July 19, 2024
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HP Orthodox Forum Takes on Stigma

To bring attention to many issues in the Jewish community that were previously considered taboo, the Orthodox Forum of Highland Park/Edison presented “A Conversation on Stigma: Personal and Communal Challenges within the Orthodox World” on February 13. More than 50 people viewed the Zoom session to hear a discussion about changing the dialogue around stigmatized topics.

Mark Abraham, chair of the Orthodox Forum, introduced the main speaker, Shira Lankin Sheps, a writer, photographer and clinically trained therapist who is the creator and publisher of The Layers Project Magazine, an online magazine that explores the challenges and triumphs of the lives of Jewish women. She is the author of “Layers: Personal Narratives of Struggle, Resilience, and Growth From Jewish Women,” published by Toby Press in 2021. She grew up in Highland Park, and now lives in Jerusalem with her husband and children.

Moderator Merri Ukraincik of Edison, a widely published writer whose essays and columns cover a wide range of topics, began the discussion by commenting on the importance of being able to discuss sensitive issues to thereby destigmatize them. Her personal experience with miscarriage at a time when such topics were not spoken about in the Jewish community led to years of feelings of vulnerability.

Sheps described an illness that she suffered as the genesis of The Layers Project. Seeing the lives of other people conveyed as perfect in social media and within the community, she sensed she was the only person struggling. She decided the only way to make headway was to publish her feelings on her blog, and was stunned with the overwhelming response from the community. Particularly within the Jewish community, issues of infertility, miscarriage, cancer or other serious illness, eating disorders, domestic abuse/violence and mental illness are suppressed and kept silence for fear of causing harm to other family members when shidduchim were discussed.

She stated that “closed” communities, within Orthodoxy, “create their own rules and narratives with specific definitions of success and failure.” The community definition of typical and/or acceptable norms and behaviors leaves those outside the lines with a sense of “otherness” that leads them to withdraw from the community, and the community to pull away from them. The silence and secrecy mean that others cannot help, the isolation increases, and the affected individual feels more alone, misunderstood, ashamed and stigmatized.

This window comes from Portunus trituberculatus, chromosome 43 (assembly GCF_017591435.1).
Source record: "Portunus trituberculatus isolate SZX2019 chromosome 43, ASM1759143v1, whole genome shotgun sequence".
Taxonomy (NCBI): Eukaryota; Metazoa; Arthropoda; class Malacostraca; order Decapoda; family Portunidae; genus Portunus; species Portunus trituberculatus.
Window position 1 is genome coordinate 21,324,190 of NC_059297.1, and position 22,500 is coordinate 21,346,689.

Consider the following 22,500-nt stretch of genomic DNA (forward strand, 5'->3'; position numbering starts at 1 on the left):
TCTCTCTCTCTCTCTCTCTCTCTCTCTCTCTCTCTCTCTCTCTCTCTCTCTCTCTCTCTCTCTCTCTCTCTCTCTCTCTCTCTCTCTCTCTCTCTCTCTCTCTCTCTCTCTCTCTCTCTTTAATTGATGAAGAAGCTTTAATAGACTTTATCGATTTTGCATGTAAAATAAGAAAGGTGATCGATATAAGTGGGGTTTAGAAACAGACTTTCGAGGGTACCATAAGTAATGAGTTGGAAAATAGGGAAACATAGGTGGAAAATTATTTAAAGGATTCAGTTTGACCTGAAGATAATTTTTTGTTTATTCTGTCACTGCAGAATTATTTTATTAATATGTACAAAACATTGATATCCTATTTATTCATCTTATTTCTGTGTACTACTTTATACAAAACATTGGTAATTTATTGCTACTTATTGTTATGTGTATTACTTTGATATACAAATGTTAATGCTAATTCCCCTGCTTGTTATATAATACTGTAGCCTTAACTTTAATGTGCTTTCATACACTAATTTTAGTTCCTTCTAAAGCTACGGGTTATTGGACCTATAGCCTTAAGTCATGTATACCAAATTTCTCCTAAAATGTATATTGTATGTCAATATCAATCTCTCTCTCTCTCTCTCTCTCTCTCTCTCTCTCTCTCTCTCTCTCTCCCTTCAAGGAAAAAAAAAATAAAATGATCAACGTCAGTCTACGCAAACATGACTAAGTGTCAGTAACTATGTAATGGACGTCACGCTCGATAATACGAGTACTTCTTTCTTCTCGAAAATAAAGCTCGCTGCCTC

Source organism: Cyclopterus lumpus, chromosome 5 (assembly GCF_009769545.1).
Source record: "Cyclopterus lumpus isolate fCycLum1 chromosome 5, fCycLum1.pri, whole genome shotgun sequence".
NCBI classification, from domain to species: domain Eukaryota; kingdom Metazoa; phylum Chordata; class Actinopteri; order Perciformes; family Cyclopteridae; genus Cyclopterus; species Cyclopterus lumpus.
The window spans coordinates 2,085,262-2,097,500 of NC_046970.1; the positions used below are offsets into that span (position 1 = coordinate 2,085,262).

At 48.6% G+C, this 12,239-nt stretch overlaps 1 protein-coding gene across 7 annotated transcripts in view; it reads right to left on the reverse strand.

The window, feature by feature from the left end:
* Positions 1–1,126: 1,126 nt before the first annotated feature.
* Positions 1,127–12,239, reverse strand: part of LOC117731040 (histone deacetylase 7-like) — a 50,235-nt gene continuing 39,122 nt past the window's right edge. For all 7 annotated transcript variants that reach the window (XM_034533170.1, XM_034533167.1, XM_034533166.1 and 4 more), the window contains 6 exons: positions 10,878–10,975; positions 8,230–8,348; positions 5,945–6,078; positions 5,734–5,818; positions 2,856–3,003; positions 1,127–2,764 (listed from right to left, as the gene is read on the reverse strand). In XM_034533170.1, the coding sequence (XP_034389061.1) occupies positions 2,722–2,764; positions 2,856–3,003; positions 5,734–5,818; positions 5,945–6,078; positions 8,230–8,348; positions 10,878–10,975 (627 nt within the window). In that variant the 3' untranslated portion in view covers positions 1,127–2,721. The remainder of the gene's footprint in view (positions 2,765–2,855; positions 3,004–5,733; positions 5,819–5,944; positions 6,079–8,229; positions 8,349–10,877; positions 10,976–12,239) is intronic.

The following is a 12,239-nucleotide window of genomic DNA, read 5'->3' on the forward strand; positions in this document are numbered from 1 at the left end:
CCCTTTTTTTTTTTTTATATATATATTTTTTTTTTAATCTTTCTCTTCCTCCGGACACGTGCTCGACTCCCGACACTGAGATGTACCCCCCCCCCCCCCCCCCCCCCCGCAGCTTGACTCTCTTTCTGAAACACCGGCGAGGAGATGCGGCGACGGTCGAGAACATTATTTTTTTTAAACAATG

Ignorance of “taboo topics in the community is a recipe for disaster,” said Sheps, noting that while one in eight couples experiences infertility, the narrative is to “misconstrue the truth to avoid the reality.” Opening the discussion of such topics with thoughtfulness can support those in need of healing.

Ukraincik added that many topics considered difficult to discuss involve women’s issues. For modesty reasons the actual names of medical conditions such as breast cancer were not previously discussed in the Orthodox community because the words could not be said. Such sublimation only added to the anxiety and stigmatization of the victim. Only fairly recently have organizations, such as Sharsheret, opened the topic to the community.

Sheps added that change is not done rapidly, but rather in “baby steps” that lead to change. Destigmatization happens when issues come out in the open, are no longer hidden, and are shared by the community. Initially, someone needing help should approach someone they trust and speak to them one-to-one. They should find someone they believe will keep their secret while listening, supporting and validating the person needing help. The next step involves opening up to a group, giving people a chance to understand what is happening and what they can do to help. The third step is to become an activist for the cause and publicly make people aware of the issue. Sheps noted the courage needed to undertake the third step. It is hard to stand up and speak about what had previously been hidden, but the ultimate results of the transformation are immeasurable.

The onus isn’t only on the individual; the community also has the responsibility to create the places where individuals can share safely and experience empathy. The ripple effect of community empathy is tremendously empowering. Small steps lead to larger ones, in the same way as mitzvah goreret mitzvah. “Sharing and breaking stigma, while encouraging other stigma breaking, makes everyone within the community stronger,” Sheps said.

While some stigmas have lessened, others are at the forefront within the Jewish community. Sheps said that some of the major issues presently are get refusal, domestic violence and LGBTQ within the Orthodox community. Each issue presents cases of a “sense of otherness” and isolation.

Communities and individuals can help by watching what they say to others and creating a sense of empathy. For example, asking a couple when they plan to have children may seem to be a benign question, but it can be devastating if they are experiencing infertility. Sheps added that, for people experiencing a very difficult situation, “dropping off a freshly made challah is nice, but being available to listen and support is even better.” If you see someone who may need help, be supportive. There is no definitive timeline of when they will be ready to talk, but it is important that they know there are people who care.

More information about the voices working to combat stigma can be found at https://thelayersprojectmagazine.com/.

The Orthodox Forum gladly accepts season sponsorships as well as program sponsorships. https://jewishforum.dreamhosters.com/hpedison/

By Deborah Melman

 

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